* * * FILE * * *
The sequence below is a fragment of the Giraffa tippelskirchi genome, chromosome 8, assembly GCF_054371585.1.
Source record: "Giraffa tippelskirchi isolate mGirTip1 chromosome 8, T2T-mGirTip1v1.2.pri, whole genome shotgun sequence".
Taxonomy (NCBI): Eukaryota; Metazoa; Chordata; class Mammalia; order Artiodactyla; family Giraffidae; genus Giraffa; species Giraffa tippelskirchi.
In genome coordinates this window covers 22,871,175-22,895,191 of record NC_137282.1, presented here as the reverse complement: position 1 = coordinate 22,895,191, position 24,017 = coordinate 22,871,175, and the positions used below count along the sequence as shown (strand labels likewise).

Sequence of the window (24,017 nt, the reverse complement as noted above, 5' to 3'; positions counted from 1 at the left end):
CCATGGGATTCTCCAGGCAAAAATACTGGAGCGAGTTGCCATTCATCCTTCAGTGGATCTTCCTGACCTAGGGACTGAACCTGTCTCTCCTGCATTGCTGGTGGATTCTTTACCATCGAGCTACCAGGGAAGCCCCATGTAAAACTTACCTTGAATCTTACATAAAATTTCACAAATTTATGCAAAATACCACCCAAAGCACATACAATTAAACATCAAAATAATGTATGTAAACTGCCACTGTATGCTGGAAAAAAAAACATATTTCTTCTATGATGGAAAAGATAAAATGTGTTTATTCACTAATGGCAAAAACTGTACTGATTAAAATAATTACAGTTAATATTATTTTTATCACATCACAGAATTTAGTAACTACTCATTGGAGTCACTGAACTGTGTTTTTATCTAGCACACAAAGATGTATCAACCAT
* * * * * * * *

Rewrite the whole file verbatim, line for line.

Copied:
The sequence below is a fragment of the Giraffa tippelskirchi genome, chromosome 8, assembly GCF_054371585.1.
Source record: "Giraffa tippelskirchi isolate mGirTip1 chromosome 8, T2T-mGirTip1v1.2.pri, whole genome shotgun sequence".
Taxonomy (NCBI): Eukaryota; Metazoa; Chordata; class Mammalia; order Artiodactyla; family Giraffidae; genus Giraffa; species Giraffa tippelskirchi.
In genome coordinates this window covers 22,871,175-22,895,191 of record NC_137282.1, presented here as the reverse complement: position 1 = coordinate 22,895,191, position 24,017 = coordinate 22,871,175, and the positions used below count along the sequence as shown (strand labels likewise).

Sequence of the window (24,017 nt, the reverse complement as noted above, 5' to 3'; positions counted from 1 at the left end):
CCATGGGATTCTCCAGGCAAAAATACTGGAGCGAGTTGCCATTCATCCTTCAGTGGATCTTCCTGACCTAGGGACTGAACCTGTCTCTCCTGCATTGCTGGTGGATTCTTTACCATCGAGCTACCAGGGAAGCCCCATGTAAAACTTACCTTGAATCTTACATAAAATTTCACAAATTTATGCAAAATACCACCCAAAGCACATACAATTAAACATCAAAATAATGTATGTAAACTGCCACTGTATGCTGGAAAAAAAAACATATTTCTTCTATGATGGAAAAGATAAAATGTGTTTATTCACTAATGGCAAAAACTGTACTGATTAAAATAATTACAGTTAATATTATTTTTATCACATCACAGAATTTAGTAACTACTCATTGGAGTCACTGAACTGTGTTTTTATCTAGCACACAAAGATGTATCAACCAT